Zettelkasten as a coping mechanism (or: why I abdicate the zettelkasten method)
The zettelkasten method is supposed to help you structure knowledge in a meaningful way. 'Meaningful' in this context means that the insights you get from your notes are enmeshed in a network of other thoughts (notes). You create a somewhat natural system of thoughts analogous to how your brain works when it connects neurons (notes) with synapses (links).
Some on this site claim that the zettelkasten would be antifragile. This, in itself, is true in so far as you look at the zettelkasten as a standalone system.
However, having a world-view that is quite related to that of Nassim Taleb (the guy who wrote Antifragile), I came to realize over the past weeks that the zettelkasten actually does not make you, personally, more antifragile. If at all, it will keep you in a fragile state, and in the worst case it might just make you more prone to falling for the traps of modern fragilista life.
A lot of people seem to be drawn to the zettelkasten method because they want to handle the flood of information, as it were. While individual preferences and adaptions may exist, there generally seem to be two groups of people who use the zettelkasten (one can be in both groups or in either one of them).
One group are people in academia that need to write texts for professional purposes (in other words, those who unironically call themselves knowledge workers).
The other group are those that use the benefits of the zettelkasten to further develop their knowledge into their hobby horses, be it history (as was the case with me), literature or something else. At one point, we all came to the conclusion that even if you take notes, there is little order in them and there is no way you can remember everything forever. A zettelkasten will give you a sense of order, a 'second brain' that you can communicate with.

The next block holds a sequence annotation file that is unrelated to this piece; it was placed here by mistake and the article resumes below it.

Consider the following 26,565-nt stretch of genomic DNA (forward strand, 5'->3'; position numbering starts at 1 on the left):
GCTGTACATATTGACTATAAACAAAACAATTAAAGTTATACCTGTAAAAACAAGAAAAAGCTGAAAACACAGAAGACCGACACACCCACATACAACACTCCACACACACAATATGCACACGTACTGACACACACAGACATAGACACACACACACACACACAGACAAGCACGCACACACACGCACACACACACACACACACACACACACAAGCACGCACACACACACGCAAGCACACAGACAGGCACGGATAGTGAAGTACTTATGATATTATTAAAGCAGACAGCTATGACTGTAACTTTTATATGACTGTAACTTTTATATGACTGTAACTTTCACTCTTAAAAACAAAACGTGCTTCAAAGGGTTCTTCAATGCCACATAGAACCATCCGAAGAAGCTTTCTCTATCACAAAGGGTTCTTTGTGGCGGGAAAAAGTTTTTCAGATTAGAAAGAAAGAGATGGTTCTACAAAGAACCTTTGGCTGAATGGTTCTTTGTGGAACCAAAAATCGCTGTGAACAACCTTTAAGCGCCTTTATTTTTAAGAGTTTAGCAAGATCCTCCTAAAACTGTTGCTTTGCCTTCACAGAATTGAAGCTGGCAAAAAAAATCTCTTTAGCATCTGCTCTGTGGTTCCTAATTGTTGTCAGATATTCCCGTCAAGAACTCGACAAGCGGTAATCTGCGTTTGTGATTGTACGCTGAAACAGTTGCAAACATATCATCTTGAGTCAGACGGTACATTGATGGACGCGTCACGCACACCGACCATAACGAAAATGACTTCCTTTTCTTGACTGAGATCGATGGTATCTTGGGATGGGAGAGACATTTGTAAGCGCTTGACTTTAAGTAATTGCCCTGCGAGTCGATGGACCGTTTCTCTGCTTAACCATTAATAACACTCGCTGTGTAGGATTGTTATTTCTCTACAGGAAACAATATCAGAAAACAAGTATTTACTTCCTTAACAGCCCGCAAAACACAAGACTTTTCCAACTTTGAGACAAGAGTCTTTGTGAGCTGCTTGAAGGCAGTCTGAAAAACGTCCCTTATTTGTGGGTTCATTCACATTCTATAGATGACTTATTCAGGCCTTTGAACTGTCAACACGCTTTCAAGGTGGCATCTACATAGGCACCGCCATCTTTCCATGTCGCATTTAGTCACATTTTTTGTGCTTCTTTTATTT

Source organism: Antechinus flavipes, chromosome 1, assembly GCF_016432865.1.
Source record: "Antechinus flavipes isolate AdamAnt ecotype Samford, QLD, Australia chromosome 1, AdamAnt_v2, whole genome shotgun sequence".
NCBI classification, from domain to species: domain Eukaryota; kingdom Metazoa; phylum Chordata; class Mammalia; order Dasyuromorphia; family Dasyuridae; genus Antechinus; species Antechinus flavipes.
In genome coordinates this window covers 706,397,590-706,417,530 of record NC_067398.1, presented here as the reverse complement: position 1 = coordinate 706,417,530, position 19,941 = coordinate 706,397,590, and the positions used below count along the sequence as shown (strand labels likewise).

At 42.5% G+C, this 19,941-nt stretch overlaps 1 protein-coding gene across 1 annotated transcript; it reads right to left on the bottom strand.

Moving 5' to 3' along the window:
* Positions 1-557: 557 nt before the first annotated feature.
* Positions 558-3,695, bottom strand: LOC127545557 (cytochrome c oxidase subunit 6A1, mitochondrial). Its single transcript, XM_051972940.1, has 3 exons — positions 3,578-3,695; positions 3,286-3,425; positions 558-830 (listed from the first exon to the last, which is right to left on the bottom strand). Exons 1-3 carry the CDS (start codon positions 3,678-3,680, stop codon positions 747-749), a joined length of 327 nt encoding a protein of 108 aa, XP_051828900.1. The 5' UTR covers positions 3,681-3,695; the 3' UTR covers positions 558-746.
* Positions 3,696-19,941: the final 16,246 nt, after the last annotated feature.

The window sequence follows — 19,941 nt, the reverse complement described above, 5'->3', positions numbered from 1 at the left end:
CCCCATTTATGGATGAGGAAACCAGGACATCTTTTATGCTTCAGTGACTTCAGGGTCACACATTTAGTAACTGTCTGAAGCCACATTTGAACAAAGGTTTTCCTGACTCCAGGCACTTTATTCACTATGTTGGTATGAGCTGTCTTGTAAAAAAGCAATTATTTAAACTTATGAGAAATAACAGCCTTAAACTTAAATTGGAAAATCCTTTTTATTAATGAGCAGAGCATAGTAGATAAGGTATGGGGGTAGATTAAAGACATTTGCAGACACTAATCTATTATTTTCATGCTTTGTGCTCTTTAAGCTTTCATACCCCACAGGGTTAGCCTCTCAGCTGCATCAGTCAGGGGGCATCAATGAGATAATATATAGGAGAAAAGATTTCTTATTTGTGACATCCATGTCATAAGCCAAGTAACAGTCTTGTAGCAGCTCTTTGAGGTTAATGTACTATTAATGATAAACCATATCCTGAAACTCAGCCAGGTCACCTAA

However, this order is clearly just a pseudo-order and it only exists within the realm of whatever tool you are using for your zettelkasten management. The pseudo-order might even transfer into a coherent text, like an article that you will write based on your zettelkasten notes.
The zettelkasten does not help you in becoming a more self-reliant person though. What seemed particularly promising to me was the dialogue-style interaction I would have with my zettelkasten, and don't get me wrong, I often did have exactly that dialogue. It was better than what I had before (which was e.g. spaced repetition). But it did not help me in becoming less dependent on the overwhelming monolith that we call the "information age" or whatever fancy word you prefer for what we all struggle with.
I really do believe that the overwhelming amount of books, videos, websites (again: information) does need to be reduced somehow, and I do agree that if you for some reason see yourself forced to deal with all that (as a 'knowledge worker'), the zettelkasten is probably the best method there is.